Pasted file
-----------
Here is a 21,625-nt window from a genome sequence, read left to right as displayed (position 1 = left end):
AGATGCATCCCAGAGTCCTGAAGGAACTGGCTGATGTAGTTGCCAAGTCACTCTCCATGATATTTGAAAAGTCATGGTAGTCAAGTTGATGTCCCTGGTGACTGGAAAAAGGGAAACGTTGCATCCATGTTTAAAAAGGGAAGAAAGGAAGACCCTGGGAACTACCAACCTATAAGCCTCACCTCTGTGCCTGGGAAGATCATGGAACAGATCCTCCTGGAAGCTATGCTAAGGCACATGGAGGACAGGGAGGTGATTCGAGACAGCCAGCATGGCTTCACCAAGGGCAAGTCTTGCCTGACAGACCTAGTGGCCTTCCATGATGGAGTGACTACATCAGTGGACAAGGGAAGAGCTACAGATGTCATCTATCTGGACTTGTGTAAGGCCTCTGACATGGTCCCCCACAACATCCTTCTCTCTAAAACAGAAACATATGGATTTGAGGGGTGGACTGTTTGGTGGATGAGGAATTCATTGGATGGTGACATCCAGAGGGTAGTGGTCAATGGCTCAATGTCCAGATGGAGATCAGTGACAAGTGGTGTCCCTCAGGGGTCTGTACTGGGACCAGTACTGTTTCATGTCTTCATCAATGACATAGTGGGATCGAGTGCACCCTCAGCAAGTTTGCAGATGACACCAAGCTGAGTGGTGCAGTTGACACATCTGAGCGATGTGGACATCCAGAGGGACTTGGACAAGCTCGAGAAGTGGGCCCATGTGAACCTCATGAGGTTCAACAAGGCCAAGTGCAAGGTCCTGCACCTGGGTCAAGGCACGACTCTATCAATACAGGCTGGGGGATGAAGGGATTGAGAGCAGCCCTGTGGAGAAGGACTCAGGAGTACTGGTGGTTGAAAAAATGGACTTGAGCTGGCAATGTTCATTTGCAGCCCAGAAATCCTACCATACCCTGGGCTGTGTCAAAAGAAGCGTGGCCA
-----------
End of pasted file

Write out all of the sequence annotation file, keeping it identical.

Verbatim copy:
Here is a 21,625-nt window from a genome sequence, read left to right as displayed (position 1 = left end):
AGATGCATCCCAGAGTCCTGAAGGAACTGGCTGATGTAGTTGCCAAGTCACTCTCCATGATATTTGAAAAGTCATGGTAGTCAAGTTGATGTCCCTGGTGACTGGAAAAAGGGAAACGTTGCATCCATGTTTAAAAAGGGAAGAAAGGAAGACCCTGGGAACTACCAACCTATAAGCCTCACCTCTGTGCCTGGGAAGATCATGGAACAGATCCTCCTGGAAGCTATGCTAAGGCACATGGAGGACAGGGAGGTGATTCGAGACAGCCAGCATGGCTTCACCAAGGGCAAGTCTTGCCTGACAGACCTAGTGGCCTTCCATGATGGAGTGACTACATCAGTGGACAAGGGAAGAGCTACAGATGTCATCTATCTGGACTTGTGTAAGGCCTCTGACATGGTCCCCCACAACATCCTTCTCTCTAAAACAGAAACATATGGATTTGAGGGGTGGACTGTTTGGTGGATGAGGAATTCATTGGATGGTGACATCCAGAGGGTAGTGGTCAATGGCTCAATGTCCAGATGGAGATCAGTGACAAGTGGTGTCCCTCAGGGGTCTGTACTGGGACCAGTACTGTTTCATGTCTTCATCAATGACATAGTGGGATCGAGTGCACCCTCAGCAAGTTTGCAGATGACACCAAGCTGAGTGGTGCAGTTGACACATCTGAGCGATGTGGACATCCAGAGGGACTTGGACAAGCTCGAGAAGTGGGCCCATGTGAACCTCATGAGGTTCAACAAGGCCAAGTGCAAGGTCCTGCACCTGGGTCAAGGCACGACTCTATCAATACAGGCTGGGGGATGAAGGGATTGAGAGCAGCCCTGTGGAGAAGGACTCAGGAGTACTGGTGGTTGAAAAAATGGACTTGAGCTGGCAATGTTCATTTGCAGCCCAGAAATCCTACCATACCCTGGGCTGTGTCAAAAGAAGCGTGGCCA